Sandy Warren, another longtime companion of Blakey, published a book of reminiscences and favorite food recipes from the period of the late 1970s to early 1980s when Blakey lived in Northfield, New Jersey, with Warren and their son, Takashi. Art Blakey_sentence_96

Blakey traveled for a year in West Africa (1948) to explore the culture and religion of Islam he would adopt alongside changing his name; his conversion took place in the late 1940s at a time when other African-Americans were being influenced by the Ahmadi missionary Kahili Ahmed Nasir, according to the Encyclopedia of Muslim-American History, and at one time in that period, Blakey led a turbaned, Qur'an-reading jazz band called the 17 Messengers (perhaps all Muslim, reflecting notions of the Prophet's and music's roles as conduits of the divine message). Art Blakey_sentence_97

A friend recollects that when "Art took up the religion [...] he did so on his own terms", saying that "Muslim imams would come over to his place, and they would pray and talk, then a few hours later [we] would go [...] to a restaurant [...and] have a drink and order some ribs", and suggests that reasons for the name change included the pragmatic: that "like many other black jazz musicians who adopted Muslim names", musicians did so to allow them to "check into hotels and enter 'white only places' under the assumption they were not African-American". Art Blakey_sentence_98

Drummer Keith Hollis, reflecting on Blakey's early life, states that his fellow drummer "wound up doing drugs to cope"; like many of the era, Blakey and his bands were known for their drug use (namely heroin) while traveling and performing (with varying accounts of Blakey's influence on others in this regard). Art Blakey_sentence_99

Other specific recollections have Blakey forswearing serious drink while playing (after being disciplined by drummer Sid Catlett early in his career for drinking while performing), and suggest that the influence of "clean-living cat" Wynton Marsalis led to a period where he was less affected by drugs during performances. Art Blakey_sentence_100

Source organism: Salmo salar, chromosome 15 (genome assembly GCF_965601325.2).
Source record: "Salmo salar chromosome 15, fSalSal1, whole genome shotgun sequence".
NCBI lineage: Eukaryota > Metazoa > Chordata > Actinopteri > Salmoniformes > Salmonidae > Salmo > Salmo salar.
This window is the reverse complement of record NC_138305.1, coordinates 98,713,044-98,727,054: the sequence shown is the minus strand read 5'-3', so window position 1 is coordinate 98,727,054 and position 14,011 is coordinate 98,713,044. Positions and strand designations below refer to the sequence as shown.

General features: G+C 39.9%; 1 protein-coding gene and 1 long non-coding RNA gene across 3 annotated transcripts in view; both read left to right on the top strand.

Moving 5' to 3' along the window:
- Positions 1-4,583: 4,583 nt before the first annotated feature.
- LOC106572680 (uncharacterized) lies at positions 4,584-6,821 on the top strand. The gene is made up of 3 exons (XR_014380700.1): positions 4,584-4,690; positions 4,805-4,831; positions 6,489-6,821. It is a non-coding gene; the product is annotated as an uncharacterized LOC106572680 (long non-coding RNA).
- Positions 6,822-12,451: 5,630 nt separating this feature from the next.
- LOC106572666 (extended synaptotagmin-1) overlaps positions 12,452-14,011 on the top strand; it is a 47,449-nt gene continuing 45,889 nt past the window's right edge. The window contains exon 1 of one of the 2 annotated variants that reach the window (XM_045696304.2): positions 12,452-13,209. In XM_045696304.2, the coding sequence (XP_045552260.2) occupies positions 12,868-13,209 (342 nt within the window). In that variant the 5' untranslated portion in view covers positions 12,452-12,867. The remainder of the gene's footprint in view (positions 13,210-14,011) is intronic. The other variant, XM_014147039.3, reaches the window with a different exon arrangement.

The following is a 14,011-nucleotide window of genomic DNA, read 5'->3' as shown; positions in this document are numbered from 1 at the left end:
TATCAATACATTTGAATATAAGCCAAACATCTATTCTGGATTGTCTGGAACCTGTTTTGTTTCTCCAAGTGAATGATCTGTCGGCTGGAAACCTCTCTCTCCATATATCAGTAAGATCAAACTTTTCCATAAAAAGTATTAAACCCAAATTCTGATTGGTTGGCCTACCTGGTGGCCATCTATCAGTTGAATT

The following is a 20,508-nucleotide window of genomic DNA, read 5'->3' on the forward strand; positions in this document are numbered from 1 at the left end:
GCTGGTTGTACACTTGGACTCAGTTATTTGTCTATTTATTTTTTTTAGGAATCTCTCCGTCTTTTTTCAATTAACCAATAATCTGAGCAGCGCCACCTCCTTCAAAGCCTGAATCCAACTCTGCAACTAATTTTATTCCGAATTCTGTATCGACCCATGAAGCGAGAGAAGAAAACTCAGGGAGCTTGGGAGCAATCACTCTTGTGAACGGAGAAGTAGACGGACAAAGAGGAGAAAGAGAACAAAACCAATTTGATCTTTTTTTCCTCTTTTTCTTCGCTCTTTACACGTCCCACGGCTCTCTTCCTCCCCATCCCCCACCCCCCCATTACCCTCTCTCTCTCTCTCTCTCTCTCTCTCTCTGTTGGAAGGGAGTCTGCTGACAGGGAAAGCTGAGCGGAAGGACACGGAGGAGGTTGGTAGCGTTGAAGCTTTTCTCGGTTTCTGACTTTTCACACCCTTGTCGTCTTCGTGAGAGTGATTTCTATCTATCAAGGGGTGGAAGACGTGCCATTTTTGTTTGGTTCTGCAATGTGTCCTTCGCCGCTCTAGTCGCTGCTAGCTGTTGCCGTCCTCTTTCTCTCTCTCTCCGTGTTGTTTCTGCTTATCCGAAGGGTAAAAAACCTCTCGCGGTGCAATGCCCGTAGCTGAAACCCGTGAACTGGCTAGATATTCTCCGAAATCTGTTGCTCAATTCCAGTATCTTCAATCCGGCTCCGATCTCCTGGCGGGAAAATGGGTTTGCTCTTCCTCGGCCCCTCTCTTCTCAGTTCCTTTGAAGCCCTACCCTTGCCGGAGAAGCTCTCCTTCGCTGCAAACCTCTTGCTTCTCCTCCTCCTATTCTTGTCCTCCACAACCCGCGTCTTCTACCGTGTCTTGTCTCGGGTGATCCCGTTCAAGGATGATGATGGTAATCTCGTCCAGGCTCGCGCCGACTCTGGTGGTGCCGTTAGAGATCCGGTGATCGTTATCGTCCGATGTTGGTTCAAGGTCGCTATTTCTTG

Blakey was a heavy smoker; he appears in a cloud of smoke on the Buhaina's Delight album cover, and in extended footage of a 1973 appearance with Ginger Baker, Blakey begins a long drummers' "duel" with cigarette alight. Art Blakey_sentence_101

Death Art Blakey_section_6

Blakey had been living in Manhattan when he died on October 16, 1990, of lung cancer, five days after his 71st birthday, at St. Vincent's Hospital and Medical Center. Art Blakey_sentence_102

He was survived by six daughters (Gwendolyn, Evelyn, Jackie, Sakeena, Kadijah and Akira), and three sons (Takashi, Gamal, and Kenji). Art Blakey_sentence_103

At his funeral at the Abyssinian Baptist Church on October 22, 1990, a tribute group assembled of past Jazz Messengers including Brian Lynch, Javon Jackson, Geoffrey Keezer, Wynton Marsalis, Terence Blanchard, Valery Ponomarev, Benny Golson, Donald Harrison, Essiet Okon Essiet, and drummer Kenny Washington performed several of the band's most celebrated tunes, such as Golson's "Along Came Betty", Bobby Timmons' "Moanin'", and Wayne Shorter's "One by One". Art Blakey_sentence_104

Jackson, a member of Blakey's last Jazz Messengers group, recalled how his experiences with the drummer changed his life, saying that "He taught me how to be a man. Art Blakey_sentence_105

How to stand up and be accounted for". Art Blakey_sentence_106

Musicians Jackie McLean, Ray Bryant, Dizzy Gillespie, and Max Roach also paid tribute to Blakey at his funeral. Art Blakey_sentence_107

Awards Art Blakey_section_7

Discography Art Blakey_section_8

Main article: Art Blakey discography Art Blakey_sentence_108

Credits to the contents of this page go to the authors of the corresponding Wikipedia page: Blakey.